Senior Chris Piller, a goalie for the varsity boys’ team, recently suffered a concussion at a game against Falls Church High School on March 11. After he dove to get the ball, the Falls Church forward kicked him in the head.
“As a goalie, I don’t generally head the ball,” Piller said. “However, I am taking time off of practice and games and getting rest.”
Junior Seong Jang was hit in the head by a soccer ball during his freshman year, when a senior practicing corner kicks accidentally kicked the ball into his head. Jang suffered a concussion for approximately three weeks.
“The obvious danger with heading the ball would be that it can cause trauma to the head,” Jang said. “However, of all the players I know, most of them got their concussions by being hit unexpectedly or clashing heads with another player rather than by heading a ball.”
Female soccer players are twice as likely to get concussed as males, according to a study published in the British Journal of Sports Medicine. The U.S. Centers for Disease Control and Prevention stated that in high school sports, football has the highest number of brain injuries, while girls’ soccer is second highest.
“The girl’s neck is usually thinner and weaker than a boy’s, so the head will move more under impact,” varsity girls’ head coach Luis Gendive said. “Heading technique is part of prevention, because too many players don’t know how to head the ball properly.”
At Jefferson, athletes are monitored everyday by the athletic trainer through impact tests and symptom checklists, and are excused from school work, homework and sports participation. Athletes here typically take 14-31 days to recover from concussions and follow a five-stage return-to-play protocol.
Sophomore Stav Nachum suffered a concussion at a travel game on March 23, when she was hit at the back of her head by another player, causing her to fall forward and hit the front of her head on the ground.
“I don’t remember much of what happened, but that’s what my teammates and coach said happened,” Nachum said. “I’m currently still recovering from my concussion by resting from sports and not doing anything too strenuous on the brain.”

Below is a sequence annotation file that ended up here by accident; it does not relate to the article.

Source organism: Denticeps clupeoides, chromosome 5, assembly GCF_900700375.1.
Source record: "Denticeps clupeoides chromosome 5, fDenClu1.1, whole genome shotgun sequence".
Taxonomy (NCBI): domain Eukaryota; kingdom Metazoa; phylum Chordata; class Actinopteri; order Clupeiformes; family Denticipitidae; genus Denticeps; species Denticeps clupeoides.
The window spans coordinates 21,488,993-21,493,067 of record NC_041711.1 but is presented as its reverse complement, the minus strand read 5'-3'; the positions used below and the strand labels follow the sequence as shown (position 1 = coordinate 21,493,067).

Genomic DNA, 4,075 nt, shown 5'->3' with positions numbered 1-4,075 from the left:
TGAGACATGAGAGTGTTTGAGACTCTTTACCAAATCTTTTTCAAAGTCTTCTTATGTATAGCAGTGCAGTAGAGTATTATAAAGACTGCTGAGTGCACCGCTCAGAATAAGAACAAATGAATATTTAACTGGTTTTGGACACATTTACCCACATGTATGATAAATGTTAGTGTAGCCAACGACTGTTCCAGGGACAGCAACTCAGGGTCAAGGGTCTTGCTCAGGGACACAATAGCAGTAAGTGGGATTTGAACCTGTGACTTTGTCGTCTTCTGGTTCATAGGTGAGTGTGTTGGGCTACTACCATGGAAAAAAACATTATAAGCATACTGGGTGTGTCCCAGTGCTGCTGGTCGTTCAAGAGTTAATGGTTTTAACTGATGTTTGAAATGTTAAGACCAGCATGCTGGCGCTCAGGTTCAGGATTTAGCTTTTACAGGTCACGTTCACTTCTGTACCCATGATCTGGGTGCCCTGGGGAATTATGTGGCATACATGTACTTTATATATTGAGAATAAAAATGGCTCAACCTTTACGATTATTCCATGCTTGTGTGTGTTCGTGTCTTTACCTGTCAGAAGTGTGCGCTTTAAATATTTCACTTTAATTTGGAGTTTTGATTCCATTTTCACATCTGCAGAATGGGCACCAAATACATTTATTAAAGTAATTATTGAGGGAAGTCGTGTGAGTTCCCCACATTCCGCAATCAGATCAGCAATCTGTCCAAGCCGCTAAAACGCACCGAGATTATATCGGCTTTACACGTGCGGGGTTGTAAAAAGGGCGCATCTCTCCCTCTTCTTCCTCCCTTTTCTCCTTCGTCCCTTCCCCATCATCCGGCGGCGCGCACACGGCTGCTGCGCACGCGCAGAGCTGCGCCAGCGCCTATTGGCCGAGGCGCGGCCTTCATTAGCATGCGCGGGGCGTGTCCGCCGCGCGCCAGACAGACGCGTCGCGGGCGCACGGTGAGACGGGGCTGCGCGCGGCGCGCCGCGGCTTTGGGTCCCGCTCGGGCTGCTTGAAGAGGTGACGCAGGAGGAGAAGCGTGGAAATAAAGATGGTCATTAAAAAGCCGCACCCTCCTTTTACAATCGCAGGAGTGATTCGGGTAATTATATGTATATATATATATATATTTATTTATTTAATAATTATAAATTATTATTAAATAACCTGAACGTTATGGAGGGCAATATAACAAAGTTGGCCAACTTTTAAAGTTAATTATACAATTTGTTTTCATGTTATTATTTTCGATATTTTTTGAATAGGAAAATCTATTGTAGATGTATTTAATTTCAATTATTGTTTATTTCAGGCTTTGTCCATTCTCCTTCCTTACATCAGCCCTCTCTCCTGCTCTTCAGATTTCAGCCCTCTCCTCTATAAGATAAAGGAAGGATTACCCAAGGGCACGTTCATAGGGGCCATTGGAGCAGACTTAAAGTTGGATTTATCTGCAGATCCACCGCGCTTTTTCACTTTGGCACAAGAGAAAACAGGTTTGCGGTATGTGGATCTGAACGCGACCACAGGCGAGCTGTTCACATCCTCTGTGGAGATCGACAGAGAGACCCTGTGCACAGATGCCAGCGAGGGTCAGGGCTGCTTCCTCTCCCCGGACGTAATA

To protect themselves from head injuries, athletes have the option to wear headguards. Full 90 Sports, Inc. is currently the largest global manufacturer of headguards, and produces the Full 90 Performance Headguard, which Hoegle wears. Several professional soccer players also sport headguards during games, notably Petr Cech, the goalie for the Chelsea Football Club in the Premier League.
The headguards meet and comply with FIFA, US Soccer and National Federation of State High School Associations regulations. A study conducted by Scott Delaney of McGill University found that players not wearing protective soccer headgear were 2.65 times more likely to suffer a concussion than those who did, and also stated that the frequency of lacerations, contusions and abrasions was reduced in players wearing headgear.
“I like the headguard because I’m definitely not as worried anymore,” Hoegle said. “It does help absorb impact and keeps me from worrying as much.”
However, many athletes who have suffered concussions continue to play soccer without the protection offered by the Full 90 Performance Headguards.
“Athletes will sometimes be unsportsmanlike and go after the players wearing headguards, since they’ve usually already had a concussion before,” athletic trainer Heather Murphy said. “Because of this, a lot of kids won’t wear the headguards because they’re afraid the other players will go after them.”
While the tests conducted by researchers are too small to be considered definitive, the studies do show that repeatedly using your head to strike a ball may create some amount of damage, especially when headers are at much faster speeds.
“I think most of the head injuries are difficult to avoid,” Piller said. “Soccer is a very physical game, and there will always be strong competition to win headers.
(This article originally appeared in the April 12, 2013 print edition).